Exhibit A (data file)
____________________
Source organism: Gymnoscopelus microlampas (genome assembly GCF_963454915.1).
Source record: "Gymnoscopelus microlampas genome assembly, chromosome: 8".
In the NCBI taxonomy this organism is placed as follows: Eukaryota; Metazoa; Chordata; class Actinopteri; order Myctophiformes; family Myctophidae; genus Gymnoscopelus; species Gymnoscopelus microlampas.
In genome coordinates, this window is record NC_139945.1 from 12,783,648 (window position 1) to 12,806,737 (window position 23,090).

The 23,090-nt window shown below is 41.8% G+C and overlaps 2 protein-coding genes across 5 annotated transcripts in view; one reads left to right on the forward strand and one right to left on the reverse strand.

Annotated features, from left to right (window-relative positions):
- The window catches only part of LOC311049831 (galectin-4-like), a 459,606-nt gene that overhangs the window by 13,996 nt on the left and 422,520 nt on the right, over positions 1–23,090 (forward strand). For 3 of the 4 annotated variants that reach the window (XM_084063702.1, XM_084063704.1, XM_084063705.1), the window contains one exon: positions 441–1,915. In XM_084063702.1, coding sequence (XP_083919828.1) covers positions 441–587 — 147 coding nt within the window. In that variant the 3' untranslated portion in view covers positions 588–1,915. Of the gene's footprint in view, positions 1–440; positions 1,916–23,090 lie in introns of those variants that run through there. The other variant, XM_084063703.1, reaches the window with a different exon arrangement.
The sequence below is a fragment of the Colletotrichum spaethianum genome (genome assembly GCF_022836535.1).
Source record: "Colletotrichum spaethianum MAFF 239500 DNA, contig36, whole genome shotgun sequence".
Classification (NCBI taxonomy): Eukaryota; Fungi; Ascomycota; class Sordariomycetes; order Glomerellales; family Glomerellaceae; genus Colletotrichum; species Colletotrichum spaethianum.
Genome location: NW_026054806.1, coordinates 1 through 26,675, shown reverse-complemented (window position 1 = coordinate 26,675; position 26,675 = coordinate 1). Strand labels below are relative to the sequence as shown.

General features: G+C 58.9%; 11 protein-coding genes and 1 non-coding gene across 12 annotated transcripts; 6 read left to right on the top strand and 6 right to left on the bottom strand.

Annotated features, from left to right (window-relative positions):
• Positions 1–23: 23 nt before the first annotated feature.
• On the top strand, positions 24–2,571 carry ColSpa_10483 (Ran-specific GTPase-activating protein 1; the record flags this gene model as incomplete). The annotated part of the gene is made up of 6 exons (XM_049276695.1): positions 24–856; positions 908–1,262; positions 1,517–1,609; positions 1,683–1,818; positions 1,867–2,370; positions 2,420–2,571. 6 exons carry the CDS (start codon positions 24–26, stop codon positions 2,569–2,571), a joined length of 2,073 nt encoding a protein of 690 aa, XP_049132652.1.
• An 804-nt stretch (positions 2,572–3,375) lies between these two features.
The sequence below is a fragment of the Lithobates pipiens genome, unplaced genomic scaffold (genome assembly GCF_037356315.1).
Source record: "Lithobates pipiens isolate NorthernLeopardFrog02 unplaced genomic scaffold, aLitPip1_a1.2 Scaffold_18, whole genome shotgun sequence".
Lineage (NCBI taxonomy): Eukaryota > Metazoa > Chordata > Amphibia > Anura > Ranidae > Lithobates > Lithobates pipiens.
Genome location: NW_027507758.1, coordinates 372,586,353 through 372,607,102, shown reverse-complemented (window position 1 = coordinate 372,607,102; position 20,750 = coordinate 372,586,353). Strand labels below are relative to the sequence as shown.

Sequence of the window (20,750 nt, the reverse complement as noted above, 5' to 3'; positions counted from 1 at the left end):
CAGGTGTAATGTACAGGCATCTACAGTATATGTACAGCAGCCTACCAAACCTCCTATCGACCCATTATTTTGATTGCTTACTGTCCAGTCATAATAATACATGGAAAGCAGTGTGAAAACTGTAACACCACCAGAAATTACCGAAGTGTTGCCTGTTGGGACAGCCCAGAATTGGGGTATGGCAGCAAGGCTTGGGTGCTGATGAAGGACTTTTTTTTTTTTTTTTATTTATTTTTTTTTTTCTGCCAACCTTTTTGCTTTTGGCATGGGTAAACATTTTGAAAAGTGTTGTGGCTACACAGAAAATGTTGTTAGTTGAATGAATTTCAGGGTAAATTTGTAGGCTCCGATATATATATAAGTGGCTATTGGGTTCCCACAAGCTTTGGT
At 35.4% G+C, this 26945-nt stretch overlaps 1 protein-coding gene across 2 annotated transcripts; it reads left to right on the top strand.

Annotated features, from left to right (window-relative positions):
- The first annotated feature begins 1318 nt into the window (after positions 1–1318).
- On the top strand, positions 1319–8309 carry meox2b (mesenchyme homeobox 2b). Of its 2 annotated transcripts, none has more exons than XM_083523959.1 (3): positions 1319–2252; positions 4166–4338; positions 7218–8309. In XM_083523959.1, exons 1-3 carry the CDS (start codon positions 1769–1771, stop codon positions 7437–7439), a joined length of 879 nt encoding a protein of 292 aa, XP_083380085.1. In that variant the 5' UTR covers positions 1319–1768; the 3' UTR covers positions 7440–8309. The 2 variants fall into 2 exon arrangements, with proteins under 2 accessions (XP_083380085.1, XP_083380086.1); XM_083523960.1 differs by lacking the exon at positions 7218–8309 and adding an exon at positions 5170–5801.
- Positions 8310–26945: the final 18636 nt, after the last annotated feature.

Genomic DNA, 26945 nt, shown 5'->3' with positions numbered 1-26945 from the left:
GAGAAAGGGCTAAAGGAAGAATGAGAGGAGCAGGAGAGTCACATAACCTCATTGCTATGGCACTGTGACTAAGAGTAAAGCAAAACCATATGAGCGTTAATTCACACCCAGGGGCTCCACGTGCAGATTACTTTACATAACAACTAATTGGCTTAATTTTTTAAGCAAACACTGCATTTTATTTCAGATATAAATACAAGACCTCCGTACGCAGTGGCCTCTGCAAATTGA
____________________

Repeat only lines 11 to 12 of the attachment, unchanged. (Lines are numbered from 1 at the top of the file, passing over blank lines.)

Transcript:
Genome location: NW_026054806.1, coordinates 1 through 26,675, shown reverse-complemented (window position 1 = coordinate 26,675; position 26,675 = coordinate 1). Strand labels below are relative to the sequence as shown.

General features: G+C 58.9%; 11 protein-coding genes and 1 non-coding gene across 12 annotated transcripts; 6 read left to right on the top strand and 6 right to left on the bottom strand.